The phase 2 ACTION trial, which evaluated the safety of second-line cabozantinib in patients with hepatocellular carcinoma who were intolerant to first-line sorafenib or who received agents other than sorafenib in the first line, did not meet its safety futility criteria, allowing the trial to continue.
The phase 2 ACTION trial (NCT04316182), which evaluated the safety of second-line cabozantinib (Cabometyx) in patients with hepatocellular carcinoma (HCC) who were intolerant to first-line sorafenib (Nexavar) or who received agents other than sorafenib in the first line, did not meet its safety futility criteria, allowing the trial to continue, according to findings presented during the 2023 International Liver Cancer Association Conference.1
“Here, we present the results of the interim analysis of [this] trial that was performed in November 2021, and [updates] in recruitment at the end of the study,” lead study author, Marco Sanduzzi Zamparelli, of the Fundació Clinic per a la Recerca Biomèdica – IDIBAPs, in Barcelona, Spain, and colleagues, wrote in a poster of the data.
Previously, the phase 3 CELESTIAL trial (NCT01908426) showed that cabozantinib generated longer overall survival and progression-free survival outcomes vs placebo in patients with previously treated, advanced HCC.2 However, the outcomes of patients with HCC who received cabozantinib in the second line because of sorafenib intolerance or after intolerance to first-line sorafenib have only been described retrospectively.
The open-label, investigator-initiated ACTION trial is investigating the safety of second-line cabozantinib in patients with HCC who received and were intolerant to first-line sorafenib or who received other first-line treatments.1 In this trial, safety was measured by the rates of adverse effects (AEs), treatment-related AEs, and death.
Patients eligible for enrollment in ACTION include those with HCC who were intolerant to sorafenib per the sorafenib intolerance definition outlined in the phase 3 RESORCE trial (NCT01774344) or those who discontinued first-line lenvatinib (Lenvima) or atezolizumab (Tecentriq)/bevacizumab (Avastin).
Patients in ACTION received cabozantinib at 60 mg daily. Cabozantinib dosing was modified upon AE development, with a minimum permitted dose of 20 mg every 72 hours. Patients received treatment until unacceptable AEs, symptomatic tumor progression, patient withdrawal, or death.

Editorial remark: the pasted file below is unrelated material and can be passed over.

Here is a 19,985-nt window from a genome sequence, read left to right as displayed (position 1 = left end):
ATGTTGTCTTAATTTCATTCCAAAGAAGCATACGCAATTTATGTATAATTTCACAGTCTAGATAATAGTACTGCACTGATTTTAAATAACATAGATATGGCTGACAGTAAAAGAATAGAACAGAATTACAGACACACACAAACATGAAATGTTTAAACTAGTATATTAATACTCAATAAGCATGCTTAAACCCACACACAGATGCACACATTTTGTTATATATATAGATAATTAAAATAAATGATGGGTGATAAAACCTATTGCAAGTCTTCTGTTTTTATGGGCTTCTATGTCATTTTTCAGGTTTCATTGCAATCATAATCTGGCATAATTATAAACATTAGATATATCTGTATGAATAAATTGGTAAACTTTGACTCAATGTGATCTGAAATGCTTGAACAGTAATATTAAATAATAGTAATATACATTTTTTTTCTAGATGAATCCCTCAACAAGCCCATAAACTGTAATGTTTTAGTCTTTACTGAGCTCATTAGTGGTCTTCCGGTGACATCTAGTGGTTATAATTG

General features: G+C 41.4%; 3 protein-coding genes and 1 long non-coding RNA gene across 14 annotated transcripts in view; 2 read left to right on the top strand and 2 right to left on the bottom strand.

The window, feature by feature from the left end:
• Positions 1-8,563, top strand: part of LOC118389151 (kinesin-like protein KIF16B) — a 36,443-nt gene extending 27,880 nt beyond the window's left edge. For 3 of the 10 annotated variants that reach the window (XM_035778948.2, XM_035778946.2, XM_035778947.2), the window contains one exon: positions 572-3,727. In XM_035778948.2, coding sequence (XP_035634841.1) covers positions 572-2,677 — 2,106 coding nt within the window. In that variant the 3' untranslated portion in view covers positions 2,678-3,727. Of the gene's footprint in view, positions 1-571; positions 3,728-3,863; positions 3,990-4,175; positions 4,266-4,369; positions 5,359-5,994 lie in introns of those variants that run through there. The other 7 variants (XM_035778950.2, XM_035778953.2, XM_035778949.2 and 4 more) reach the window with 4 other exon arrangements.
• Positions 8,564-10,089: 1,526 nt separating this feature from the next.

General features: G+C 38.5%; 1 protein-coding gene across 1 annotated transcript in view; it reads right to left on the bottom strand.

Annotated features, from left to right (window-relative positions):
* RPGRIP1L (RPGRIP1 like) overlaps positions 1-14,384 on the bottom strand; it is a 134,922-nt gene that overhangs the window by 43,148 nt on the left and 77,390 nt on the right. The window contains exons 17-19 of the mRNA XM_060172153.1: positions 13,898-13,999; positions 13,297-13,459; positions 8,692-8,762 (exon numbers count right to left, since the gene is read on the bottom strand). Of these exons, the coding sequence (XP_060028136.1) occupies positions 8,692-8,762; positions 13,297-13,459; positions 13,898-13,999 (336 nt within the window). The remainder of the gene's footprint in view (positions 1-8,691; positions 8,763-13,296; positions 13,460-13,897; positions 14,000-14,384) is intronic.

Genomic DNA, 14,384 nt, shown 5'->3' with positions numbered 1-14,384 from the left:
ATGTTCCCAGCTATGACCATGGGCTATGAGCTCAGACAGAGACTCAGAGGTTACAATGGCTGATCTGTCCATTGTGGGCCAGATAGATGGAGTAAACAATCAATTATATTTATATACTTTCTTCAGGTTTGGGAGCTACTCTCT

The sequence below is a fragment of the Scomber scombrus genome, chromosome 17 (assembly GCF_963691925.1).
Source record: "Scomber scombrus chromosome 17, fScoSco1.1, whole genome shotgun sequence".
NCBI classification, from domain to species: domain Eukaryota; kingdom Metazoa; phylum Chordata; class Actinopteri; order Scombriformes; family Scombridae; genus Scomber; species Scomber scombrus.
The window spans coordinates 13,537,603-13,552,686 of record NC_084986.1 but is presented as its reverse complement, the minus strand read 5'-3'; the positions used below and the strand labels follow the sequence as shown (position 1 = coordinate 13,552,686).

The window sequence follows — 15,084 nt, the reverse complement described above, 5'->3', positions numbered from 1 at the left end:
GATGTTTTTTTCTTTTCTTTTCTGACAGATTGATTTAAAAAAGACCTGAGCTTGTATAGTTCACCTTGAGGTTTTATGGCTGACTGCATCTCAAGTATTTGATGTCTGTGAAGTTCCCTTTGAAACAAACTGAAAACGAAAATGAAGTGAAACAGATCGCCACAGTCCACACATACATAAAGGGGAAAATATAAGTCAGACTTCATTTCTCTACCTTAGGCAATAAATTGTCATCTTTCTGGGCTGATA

The interim analysis of this trial was planned for when 14 patients had a minimum follow-up of 30 days. The trial would be stopped because of futility if 8 or more patients developed critical AEs per investigator assessment. Critical AEs were defined as grade 3 or higher AEs, excluding hand-foot skin reaction.
As of the end of trial enrollment in July 2022, 29 patients had been enrolled in ACTION, 4 of whom had screening failure. Of the 25 patients included in the trial, 19 ended treatment, 15 because of progressive disease, 2 because of patient decision, and 1 each because of a suspected unexpected serious adverse reaction of intestinal ischemia and grade 3 hand-foot skin reaction. Additionally, 5 patients continued the study treatment after the last trial patient’s last visit, and 1 patient did not receive the study treatment.
Of the 14 patients included in the interim analysis of ACTION, the median age was 61 years, 10 patients were over the age of 65 years, and most patients were male. Of the 10 patients evaluable for Child-Pugh score, 7 had a score of A5 and 3 had a score of A6. Twelve patients had an ECOG performance score (PS) of 0, and 2 patients had an ECOG PS of 1. Four patients each had extra-hepatic disease and vascular invasion. Eight patients had Barcelona Clinic Liver Cancer (BCLC) stage B disease, and 6 patients had Barcelona Clinic Liver Cancer stage C disease. Twelve patients had received sorafenib in the first line, and 1 patient each had received lenvatinib and atezolizumab/bevacizumab.
In total, 7 patients experienced grade 3 or higher AEs, excluding hand-foot skin reaction. One patient experienced grade 3 hypokalemia (a serious AE), grade 3 hypocalcemia, 2 instances of grade 4 hypomagnesemia, and 2 instances of grade 3 gastrointestinal (GI) bleeding (1 of which was considered a serious AE), all of which were treatment related. This patient interrupted cabozantinib for the hypokalemia and the first instance of GI bleeding and eventually died. One patient experienced grade 3 ano-rectal hemorrhage, which was determined to be treatment related, and grade 3 spontaneous bacterial peritonitis, both of which were serious AEs. This patient died. One patient experienced grade 3 treatment-related intestinal ischemia, for which they interrupted cabozantinib. One patient had treatment-related grade 4 elevated bilirubin levels, for which they interrupted cabozantinib. This patient died. One patient experienced grade 3 fever (a serious AE). One patient experienced grade 3 elevated blood pressure that was possibly treatment related, for which they interrupted cabozantinib. One patient experienced grade 3 asthenia that was possibly treatment related and grade 3 acute cholecystitis (a serious AE). This patient withdrew cabozantinib treatment because of the asthenia and eventually died.
“The Data and Safety Monitoring Board concluded that the ACTION trial could continue, since it did not meet the safety futility criteria,” Zamparelli and colleagues concluded.